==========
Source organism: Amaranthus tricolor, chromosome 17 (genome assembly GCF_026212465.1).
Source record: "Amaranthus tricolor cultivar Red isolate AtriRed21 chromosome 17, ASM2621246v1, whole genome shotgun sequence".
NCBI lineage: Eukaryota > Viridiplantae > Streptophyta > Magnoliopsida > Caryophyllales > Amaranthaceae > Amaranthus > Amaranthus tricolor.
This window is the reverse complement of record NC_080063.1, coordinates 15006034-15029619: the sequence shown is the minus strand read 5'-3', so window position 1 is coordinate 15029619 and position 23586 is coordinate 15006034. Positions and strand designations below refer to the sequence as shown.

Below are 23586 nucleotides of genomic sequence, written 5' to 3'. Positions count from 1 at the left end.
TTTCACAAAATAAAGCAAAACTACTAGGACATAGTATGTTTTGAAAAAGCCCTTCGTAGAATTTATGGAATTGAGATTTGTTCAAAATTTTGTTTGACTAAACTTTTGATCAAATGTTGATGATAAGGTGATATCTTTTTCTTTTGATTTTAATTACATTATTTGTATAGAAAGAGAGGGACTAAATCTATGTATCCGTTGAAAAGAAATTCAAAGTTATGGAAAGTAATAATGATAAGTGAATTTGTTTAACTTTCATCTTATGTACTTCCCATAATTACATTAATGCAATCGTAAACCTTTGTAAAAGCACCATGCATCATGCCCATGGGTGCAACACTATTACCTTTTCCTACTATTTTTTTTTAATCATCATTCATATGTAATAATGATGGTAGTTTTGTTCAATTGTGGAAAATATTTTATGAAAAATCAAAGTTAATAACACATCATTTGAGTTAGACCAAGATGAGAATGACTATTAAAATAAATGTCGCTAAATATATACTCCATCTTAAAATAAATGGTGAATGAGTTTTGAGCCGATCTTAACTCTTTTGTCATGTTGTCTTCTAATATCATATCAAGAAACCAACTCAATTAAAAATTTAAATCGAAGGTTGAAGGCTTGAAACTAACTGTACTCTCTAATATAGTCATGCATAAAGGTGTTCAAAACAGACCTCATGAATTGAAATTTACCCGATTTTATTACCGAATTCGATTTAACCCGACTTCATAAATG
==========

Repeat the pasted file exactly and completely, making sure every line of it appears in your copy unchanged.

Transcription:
Source organism: Amaranthus tricolor, chromosome 17 (genome assembly GCF_026212465.1).
Source record: "Amaranthus tricolor cultivar Red isolate AtriRed21 chromosome 17, ASM2621246v1, whole genome shotgun sequence".
NCBI lineage: Eukaryota > Viridiplantae > Streptophyta > Magnoliopsida > Caryophyllales > Amaranthaceae > Amaranthus > Amaranthus tricolor.
This window is the reverse complement of record NC_080063.1, coordinates 15006034-15029619: the sequence shown is the minus strand read 5'-3', so window position 1 is coordinate 15029619 and position 23586 is coordinate 15006034. Positions and strand designations below refer to the sequence as shown.

Below are 23586 nucleotides of genomic sequence, written 5' to 3'. Positions count from 1 at the left end.
TTTCACAAAATAAAGCAAAACTACTAGGACATAGTATGTTTTGAAAAAGCCCTTCGTAGAATTTATGGAATTGAGATTTGTTCAAAATTTTGTTTGACTAAACTTTTGATCAAATGTTGATGATAAGGTGATATCTTTTTCTTTTGATTTTAATTACATTATTTGTATAGAAAGAGAGGGACTAAATCTATGTATCCGTTGAAAAGAAATTCAAAGTTATGGAAAGTAATAATGATAAGTGAATTTGTTTAACTTTCATCTTATGTACTTCCCATAATTACATTAATGCAATCGTAAACCTTTGTAAAAGCACCATGCATCATGCCCATGGGTGCAACACTATTACCTTTTCCTACTATTTTTTTTTAATCATCATTCATATGTAATAATGATGGTAGTTTTGTTCAATTGTGGAAAATATTTTATGAAAAATCAAAGTTAATAACACATCATTTGAGTTAGACCAAGATGAGAATGACTATTAAAATAAATGTCGCTAAATATATACTCCATCTTAAAATAAATGGTGAATGAGTTTTGAGCCGATCTTAACTCTTTTGTCATGTTGTCTTCTAATATCATATCAAGAAACCAACTCAATTAAAAATTTAAATCGAAGGTTGAAGGCTTGAAACTAACTGTACTCTCTAATATAGTCATGCATAAAGGTGTTCAAAACAGACCTCATGAATTGAAATTTACCCGATTTTATTACCGAATTCGATTTAACCCGACTTCATAAATG